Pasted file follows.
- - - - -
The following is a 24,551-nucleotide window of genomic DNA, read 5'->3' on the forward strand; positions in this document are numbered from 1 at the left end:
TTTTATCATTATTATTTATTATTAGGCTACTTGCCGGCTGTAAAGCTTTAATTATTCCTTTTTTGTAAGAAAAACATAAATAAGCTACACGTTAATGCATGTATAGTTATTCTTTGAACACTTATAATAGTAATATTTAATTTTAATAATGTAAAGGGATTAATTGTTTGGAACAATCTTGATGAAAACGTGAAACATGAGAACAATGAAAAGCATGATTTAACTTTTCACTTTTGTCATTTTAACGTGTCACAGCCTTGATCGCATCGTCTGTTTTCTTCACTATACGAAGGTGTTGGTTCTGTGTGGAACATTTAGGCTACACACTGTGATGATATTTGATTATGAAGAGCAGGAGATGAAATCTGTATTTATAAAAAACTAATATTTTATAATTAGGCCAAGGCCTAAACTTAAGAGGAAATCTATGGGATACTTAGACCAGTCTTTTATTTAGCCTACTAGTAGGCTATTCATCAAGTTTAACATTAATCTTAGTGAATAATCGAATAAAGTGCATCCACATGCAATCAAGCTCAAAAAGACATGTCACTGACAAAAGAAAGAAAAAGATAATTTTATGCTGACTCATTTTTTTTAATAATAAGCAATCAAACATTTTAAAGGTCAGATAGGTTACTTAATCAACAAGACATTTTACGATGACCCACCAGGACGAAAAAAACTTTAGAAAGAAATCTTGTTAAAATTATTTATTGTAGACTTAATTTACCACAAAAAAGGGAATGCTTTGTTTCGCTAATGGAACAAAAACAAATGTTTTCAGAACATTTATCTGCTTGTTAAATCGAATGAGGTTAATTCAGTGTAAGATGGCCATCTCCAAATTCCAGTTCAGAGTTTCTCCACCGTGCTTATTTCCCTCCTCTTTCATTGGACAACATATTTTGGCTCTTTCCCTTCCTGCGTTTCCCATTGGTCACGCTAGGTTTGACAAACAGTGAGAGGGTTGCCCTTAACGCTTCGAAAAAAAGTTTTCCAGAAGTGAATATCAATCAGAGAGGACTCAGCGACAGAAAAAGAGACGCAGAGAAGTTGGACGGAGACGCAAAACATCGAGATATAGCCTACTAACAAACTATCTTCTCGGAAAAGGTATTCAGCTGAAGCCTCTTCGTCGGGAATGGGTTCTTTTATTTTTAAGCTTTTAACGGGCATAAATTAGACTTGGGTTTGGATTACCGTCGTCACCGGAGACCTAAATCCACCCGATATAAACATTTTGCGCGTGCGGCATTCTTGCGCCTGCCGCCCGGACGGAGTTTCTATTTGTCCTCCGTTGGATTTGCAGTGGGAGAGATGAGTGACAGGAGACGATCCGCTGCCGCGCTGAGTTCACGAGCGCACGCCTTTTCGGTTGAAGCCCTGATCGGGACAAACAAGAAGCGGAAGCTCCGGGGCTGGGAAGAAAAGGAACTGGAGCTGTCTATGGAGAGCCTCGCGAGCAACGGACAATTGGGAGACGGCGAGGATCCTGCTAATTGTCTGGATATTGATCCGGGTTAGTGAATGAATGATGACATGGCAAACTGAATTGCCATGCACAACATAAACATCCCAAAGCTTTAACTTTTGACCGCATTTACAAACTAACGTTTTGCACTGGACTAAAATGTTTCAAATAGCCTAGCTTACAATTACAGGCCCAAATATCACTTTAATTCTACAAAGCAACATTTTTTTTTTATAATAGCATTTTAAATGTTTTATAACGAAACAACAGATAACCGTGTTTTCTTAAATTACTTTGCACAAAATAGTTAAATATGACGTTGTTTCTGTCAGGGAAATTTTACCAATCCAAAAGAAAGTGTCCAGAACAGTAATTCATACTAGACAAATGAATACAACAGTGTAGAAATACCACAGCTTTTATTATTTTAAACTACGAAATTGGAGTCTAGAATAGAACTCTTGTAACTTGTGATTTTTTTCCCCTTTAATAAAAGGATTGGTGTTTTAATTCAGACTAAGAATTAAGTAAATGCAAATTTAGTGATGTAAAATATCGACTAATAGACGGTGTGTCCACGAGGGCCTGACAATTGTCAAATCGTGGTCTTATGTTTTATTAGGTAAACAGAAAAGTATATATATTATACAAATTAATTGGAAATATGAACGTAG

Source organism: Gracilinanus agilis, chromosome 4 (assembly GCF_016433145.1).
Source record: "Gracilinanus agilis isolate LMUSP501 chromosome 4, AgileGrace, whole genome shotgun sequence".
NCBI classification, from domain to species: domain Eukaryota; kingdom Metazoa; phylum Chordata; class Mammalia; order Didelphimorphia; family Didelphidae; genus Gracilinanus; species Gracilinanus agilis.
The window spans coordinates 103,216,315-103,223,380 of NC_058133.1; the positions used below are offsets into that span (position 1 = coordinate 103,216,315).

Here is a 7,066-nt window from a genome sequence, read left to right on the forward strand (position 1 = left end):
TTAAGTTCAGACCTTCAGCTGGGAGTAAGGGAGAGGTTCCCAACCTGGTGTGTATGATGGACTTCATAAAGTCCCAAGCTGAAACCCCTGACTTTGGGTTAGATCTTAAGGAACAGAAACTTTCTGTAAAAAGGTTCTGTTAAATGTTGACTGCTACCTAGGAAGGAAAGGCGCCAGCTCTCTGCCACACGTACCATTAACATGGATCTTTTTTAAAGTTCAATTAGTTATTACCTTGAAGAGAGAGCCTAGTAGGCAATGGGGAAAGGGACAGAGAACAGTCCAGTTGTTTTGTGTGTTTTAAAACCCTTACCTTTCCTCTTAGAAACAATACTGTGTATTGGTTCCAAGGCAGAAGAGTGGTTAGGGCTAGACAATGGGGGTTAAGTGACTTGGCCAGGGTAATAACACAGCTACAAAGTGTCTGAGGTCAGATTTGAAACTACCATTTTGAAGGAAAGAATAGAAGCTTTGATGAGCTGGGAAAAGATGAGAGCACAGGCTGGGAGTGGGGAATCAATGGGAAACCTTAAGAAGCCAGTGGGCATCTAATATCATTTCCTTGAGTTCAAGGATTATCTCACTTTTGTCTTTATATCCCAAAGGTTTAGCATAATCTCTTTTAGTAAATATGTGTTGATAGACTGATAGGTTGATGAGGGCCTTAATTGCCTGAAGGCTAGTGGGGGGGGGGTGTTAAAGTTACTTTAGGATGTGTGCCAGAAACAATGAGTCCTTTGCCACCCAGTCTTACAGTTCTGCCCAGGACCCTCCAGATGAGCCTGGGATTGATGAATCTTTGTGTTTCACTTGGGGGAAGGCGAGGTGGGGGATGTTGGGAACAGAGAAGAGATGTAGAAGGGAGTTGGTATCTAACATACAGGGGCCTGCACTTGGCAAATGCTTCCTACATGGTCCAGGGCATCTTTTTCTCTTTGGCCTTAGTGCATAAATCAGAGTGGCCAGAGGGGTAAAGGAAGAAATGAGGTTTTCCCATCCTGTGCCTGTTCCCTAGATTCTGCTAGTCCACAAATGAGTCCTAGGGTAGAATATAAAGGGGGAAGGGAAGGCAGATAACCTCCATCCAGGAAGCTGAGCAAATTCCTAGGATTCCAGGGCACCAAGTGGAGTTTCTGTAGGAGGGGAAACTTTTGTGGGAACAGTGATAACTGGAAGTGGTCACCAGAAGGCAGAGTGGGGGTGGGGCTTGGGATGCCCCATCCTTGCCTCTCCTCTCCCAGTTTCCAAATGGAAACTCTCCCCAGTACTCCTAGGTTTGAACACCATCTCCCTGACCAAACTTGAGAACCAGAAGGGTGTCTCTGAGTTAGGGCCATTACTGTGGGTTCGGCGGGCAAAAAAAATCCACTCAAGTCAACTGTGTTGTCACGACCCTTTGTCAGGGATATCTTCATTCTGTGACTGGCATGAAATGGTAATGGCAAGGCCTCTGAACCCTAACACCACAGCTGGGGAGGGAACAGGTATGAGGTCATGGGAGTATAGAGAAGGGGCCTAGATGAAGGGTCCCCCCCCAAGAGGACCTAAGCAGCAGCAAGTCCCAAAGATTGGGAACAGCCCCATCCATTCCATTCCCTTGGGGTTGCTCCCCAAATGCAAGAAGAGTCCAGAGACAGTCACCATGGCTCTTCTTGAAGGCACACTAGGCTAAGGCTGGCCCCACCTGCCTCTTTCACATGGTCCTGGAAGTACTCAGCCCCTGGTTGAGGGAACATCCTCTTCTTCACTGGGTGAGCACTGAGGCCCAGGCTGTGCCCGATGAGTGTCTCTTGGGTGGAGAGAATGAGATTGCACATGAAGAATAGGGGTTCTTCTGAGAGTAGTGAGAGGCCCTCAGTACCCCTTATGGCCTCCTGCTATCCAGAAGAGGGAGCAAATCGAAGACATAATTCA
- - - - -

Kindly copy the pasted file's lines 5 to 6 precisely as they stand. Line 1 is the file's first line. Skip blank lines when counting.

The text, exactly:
NCBI classification, from domain to species: domain Eukaryota; kingdom Metazoa; phylum Chordata; class Mammalia; order Didelphimorphia; family Didelphidae; genus Gracilinanus; species Gracilinanus agilis.
The window spans coordinates 103,216,315-103,223,380 of NC_058133.1; the positions used below are offsets into that span (position 1 = coordinate 103,216,315).